Indiana

Education, From The Capitol To The Classroom

Can Other Indiana Communities Duplicate Columbus' Successful Preschool Program?

A student at Busy Bees Academy, a public preschool in Columbus, Ind., flips through books before story time.

A coalition of school, community and business leaders has built a successful pre-kindergarten program in Columbus that Governor-elect Mike Pence called a “pilot” for the state.

Together, the Bartholomew Consolidated School District and the Community Education Coalition opened Busy Bees Academy, a public preschool program that serves a large number of low-income families who couldn’t otherwise afford to enroll their kids in early education. But not every Indiana city has a major economic driver like Cummins to help spur public-private partnerships.

“We are blessed with a leading Fortune 250 company, so the big question is can communities of 5,000 or 600 or smaller communities in rural America have that same kind of opportunity?” says John Burnett, president of the Community Education Coalition. “And the answer is yes.”

Burnett concedes that having Cummins in Columbus’ backyard has been “enormously helpful.” But he’s also convinced a similar model would work for other Indiana cities. That’s why his group wants to help other communities build their own partnerships to tackle education, healthcare and economic growth.

How Other Communities Might Build On Columbus’ Success

Burnett says Columbus has always been good at developing public-private partnerships to support education. For example, the Columbus Learning Center connects Indiana University-Purdue University Columbus and Ivy Tech so the schools confer more degrees in fields the region needs. Those talks began when the Community Education Coalition formed in the 1990s.

But the push to develop an early education system is more recent. Busy Bees opened in 2009. In addition to helping operate the preschool, Burnett’s group awards scholarships for students to attend private pre-K programs in the community. He says interest in how to duplicate the Columbus model elsewhere was the impetus for creating the Institute for Coalition Building.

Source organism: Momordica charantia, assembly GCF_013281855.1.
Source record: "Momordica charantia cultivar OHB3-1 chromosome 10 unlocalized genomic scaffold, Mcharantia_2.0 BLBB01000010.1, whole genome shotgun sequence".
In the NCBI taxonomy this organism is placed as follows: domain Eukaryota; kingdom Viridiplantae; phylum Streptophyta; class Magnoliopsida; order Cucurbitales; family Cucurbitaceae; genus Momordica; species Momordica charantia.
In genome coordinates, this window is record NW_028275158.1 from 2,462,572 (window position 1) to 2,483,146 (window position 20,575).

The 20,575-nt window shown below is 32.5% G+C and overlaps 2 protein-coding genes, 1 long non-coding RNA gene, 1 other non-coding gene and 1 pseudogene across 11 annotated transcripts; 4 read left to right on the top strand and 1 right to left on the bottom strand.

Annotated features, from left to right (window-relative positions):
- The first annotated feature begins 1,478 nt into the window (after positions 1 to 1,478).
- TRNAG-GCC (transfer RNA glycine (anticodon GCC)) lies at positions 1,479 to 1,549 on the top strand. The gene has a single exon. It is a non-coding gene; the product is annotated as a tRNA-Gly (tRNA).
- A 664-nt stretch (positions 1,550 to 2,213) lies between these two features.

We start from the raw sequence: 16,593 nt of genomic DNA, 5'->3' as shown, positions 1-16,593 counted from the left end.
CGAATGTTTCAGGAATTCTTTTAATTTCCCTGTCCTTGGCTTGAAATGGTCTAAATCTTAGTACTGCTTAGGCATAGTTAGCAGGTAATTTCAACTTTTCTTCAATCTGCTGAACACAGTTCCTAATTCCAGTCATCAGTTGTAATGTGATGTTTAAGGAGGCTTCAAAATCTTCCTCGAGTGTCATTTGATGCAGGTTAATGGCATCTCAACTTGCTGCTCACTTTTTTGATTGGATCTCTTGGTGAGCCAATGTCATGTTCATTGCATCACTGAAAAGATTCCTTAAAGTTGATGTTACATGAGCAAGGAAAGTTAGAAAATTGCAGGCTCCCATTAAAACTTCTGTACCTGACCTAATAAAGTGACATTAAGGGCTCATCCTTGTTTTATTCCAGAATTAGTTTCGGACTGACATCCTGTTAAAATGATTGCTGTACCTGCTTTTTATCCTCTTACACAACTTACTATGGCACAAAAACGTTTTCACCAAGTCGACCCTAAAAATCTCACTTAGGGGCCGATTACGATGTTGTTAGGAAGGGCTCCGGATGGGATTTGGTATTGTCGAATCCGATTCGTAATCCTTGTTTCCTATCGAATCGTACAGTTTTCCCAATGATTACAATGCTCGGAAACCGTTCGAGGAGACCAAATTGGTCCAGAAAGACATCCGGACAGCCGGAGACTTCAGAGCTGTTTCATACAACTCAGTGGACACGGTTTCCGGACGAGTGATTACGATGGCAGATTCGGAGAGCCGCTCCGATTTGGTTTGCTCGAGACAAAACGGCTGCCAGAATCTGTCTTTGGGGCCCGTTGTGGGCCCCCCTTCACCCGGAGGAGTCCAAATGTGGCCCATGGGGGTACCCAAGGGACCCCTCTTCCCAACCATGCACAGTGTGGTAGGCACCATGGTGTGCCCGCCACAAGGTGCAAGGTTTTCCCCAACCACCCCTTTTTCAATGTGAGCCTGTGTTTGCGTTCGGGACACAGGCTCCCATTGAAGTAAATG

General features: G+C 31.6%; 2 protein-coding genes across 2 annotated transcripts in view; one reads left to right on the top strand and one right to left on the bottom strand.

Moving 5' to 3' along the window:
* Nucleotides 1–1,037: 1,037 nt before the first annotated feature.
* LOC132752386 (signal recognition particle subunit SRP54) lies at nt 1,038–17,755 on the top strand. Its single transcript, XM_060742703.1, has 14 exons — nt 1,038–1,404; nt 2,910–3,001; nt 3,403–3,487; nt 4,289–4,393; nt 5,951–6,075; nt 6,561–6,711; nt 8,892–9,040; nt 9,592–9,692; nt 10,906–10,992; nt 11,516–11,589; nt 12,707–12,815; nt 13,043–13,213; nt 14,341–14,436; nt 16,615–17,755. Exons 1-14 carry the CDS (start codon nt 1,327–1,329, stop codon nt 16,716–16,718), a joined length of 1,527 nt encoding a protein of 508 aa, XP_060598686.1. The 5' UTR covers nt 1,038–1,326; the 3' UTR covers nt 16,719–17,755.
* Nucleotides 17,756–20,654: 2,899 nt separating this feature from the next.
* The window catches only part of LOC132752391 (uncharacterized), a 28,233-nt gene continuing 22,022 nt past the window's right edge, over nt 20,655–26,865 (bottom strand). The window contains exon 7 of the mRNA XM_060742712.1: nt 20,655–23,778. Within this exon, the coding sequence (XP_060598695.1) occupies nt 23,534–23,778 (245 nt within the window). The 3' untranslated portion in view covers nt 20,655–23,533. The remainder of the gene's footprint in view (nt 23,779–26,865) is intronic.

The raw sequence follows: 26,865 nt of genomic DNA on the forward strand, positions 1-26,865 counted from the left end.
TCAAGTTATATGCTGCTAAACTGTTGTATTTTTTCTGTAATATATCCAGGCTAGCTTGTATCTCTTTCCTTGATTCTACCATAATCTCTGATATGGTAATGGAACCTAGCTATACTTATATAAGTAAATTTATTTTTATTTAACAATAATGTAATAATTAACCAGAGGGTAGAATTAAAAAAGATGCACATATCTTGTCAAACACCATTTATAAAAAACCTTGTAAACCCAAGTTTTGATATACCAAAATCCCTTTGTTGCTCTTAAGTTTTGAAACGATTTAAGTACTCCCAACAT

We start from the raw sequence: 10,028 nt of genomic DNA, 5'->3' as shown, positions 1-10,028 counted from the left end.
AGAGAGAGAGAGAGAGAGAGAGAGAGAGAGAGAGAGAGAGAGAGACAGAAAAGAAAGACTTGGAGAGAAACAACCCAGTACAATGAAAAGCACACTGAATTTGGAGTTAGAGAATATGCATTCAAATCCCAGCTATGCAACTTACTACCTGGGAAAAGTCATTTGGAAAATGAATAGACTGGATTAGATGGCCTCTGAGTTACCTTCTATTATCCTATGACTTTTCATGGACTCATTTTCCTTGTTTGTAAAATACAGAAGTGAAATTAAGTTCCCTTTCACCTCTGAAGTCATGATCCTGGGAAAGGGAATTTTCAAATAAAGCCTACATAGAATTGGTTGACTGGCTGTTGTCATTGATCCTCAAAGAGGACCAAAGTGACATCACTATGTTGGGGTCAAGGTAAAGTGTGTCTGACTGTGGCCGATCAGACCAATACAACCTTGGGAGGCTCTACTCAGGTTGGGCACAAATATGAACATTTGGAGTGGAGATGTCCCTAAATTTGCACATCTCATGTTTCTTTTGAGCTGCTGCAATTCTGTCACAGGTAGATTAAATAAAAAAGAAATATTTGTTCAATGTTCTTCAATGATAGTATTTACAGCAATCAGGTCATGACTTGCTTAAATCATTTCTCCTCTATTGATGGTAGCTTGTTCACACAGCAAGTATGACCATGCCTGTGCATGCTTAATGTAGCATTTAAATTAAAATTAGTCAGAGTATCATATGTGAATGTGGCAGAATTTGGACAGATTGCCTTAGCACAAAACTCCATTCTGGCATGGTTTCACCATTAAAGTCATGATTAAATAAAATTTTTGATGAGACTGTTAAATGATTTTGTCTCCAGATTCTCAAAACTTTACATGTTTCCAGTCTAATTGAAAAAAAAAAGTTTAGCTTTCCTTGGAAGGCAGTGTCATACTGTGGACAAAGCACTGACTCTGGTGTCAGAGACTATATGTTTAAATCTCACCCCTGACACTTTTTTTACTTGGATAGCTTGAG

“We created the institute within the Community Education Coalition because we’ve had so much interest in how we’ve brought the stakeholders from business, education, government, community foundations together around education to serve the students, so that will be the focus for the first few years,” says Burnett.

Jack Hess is the executive director of the Institute for Coalition Building, which launched earlier this month. The organization will work with communities in the region who want to tackle issues through public-private partnerships similar to what the Community Education Coalition has built in Columbus.

“I think the timing is perfect. I think communities are looking at coalition-building as a way to address their grandest challenges,” says Hess.

Governor-elect Pence wants to see communities solve problems — like how to provide pre-K to more students — locally.

“I want to examine ways that we might be able to catalyze that, give incentives for it to continue to grow, and in that sense, build on what’s happening in Indiana for the good of our kids,” Pence told StateImpact.

Hess is confident his group can help communities do just that. The method Columbus uses to build coalitions is based on the stakeholder process, which at its heart involves getting everyone with a vested interest in the project to the table so they can set common goals. Hess says small, local businesses have as much at stake in their communities as Cummins does in Columbus.

“Every community has assets,” says Hess. “They have something to build it from.”

Why Public-Private Partnerships Might Not Help Every District

But not every community has the same assets as Columbus. That’s the point Libby Cierzniak, an attorney at Faegre Baker Daniels who lobbies the General Assembly for the Indianapolis Public Schools, made earlier this year about a referendum to pay for pre-K in Bartholomew County.

The school district and the Community Education Coalition couldn’t sell voters on a tax levy increase of 5 cents per $100 of assessed valuation. That’s bad news for districts that would have to ask voters for much more to pay for pre-K.

“Say you have a school district with a much lower assessed value,” Cierzniak told StateImpact. “It’s going to take them a much higher tax rate to provide the same basic educational services, and in all probability they’re probably a poorer school district than Bartholomew Consolidated and in greater need of having preschool.”

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